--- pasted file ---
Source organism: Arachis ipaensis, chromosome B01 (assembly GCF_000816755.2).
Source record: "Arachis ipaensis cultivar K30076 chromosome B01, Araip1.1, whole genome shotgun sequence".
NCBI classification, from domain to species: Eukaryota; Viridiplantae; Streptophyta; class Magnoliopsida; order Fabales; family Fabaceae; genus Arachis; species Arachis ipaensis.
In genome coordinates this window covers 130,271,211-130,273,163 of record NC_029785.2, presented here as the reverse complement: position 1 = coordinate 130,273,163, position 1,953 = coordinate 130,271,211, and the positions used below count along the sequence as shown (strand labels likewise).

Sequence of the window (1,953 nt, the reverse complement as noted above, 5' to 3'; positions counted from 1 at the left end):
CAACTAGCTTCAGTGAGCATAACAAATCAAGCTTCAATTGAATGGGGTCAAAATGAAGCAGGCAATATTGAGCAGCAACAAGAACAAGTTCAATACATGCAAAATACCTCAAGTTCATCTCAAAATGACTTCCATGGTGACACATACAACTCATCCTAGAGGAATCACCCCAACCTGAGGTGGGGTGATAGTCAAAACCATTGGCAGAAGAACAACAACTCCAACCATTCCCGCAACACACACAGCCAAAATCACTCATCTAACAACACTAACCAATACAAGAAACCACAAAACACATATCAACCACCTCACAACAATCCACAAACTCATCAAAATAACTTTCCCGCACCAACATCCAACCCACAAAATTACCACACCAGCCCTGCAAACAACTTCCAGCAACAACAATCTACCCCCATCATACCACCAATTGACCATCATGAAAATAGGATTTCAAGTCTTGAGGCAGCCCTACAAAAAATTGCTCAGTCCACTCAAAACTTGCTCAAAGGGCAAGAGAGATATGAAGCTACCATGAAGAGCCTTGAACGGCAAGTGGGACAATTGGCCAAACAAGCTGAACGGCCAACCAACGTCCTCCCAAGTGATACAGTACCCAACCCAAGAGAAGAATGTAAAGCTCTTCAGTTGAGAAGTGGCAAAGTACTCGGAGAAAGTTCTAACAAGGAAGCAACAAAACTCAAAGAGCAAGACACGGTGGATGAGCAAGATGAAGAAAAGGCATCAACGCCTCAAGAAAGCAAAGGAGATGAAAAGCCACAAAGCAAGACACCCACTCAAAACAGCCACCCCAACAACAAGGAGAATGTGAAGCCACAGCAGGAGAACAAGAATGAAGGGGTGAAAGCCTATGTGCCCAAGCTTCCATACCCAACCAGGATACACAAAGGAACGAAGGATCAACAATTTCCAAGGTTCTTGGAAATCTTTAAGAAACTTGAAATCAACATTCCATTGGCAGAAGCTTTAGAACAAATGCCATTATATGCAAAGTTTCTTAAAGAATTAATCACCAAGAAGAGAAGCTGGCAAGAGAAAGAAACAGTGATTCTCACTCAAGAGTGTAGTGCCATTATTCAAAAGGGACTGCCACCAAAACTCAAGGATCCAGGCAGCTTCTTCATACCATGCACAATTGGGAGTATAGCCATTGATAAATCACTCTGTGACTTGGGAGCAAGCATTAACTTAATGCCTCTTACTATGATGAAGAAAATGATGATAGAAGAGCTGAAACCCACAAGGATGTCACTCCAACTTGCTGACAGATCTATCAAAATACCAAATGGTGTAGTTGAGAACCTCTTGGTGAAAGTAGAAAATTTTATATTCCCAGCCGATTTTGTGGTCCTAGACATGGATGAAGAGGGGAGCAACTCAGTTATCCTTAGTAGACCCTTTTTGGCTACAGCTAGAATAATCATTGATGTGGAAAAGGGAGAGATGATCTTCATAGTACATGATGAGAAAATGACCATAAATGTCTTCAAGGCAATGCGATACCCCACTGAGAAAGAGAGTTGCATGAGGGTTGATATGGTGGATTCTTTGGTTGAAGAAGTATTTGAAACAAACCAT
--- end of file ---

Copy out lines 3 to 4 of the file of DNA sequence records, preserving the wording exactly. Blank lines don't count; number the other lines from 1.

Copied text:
NCBI classification, from domain to species: Eukaryota; Viridiplantae; Streptophyta; class Magnoliopsida; order Fabales; family Fabaceae; genus Arachis; species Arachis ipaensis.
In genome coordinates this window covers 130,271,211-130,273,163 of record NC_029785.2, presented here as the reverse complement: position 1 = coordinate 130,273,163, position 1,953 = coordinate 130,271,211, and the positions used below count along the sequence as shown (strand labels likewise).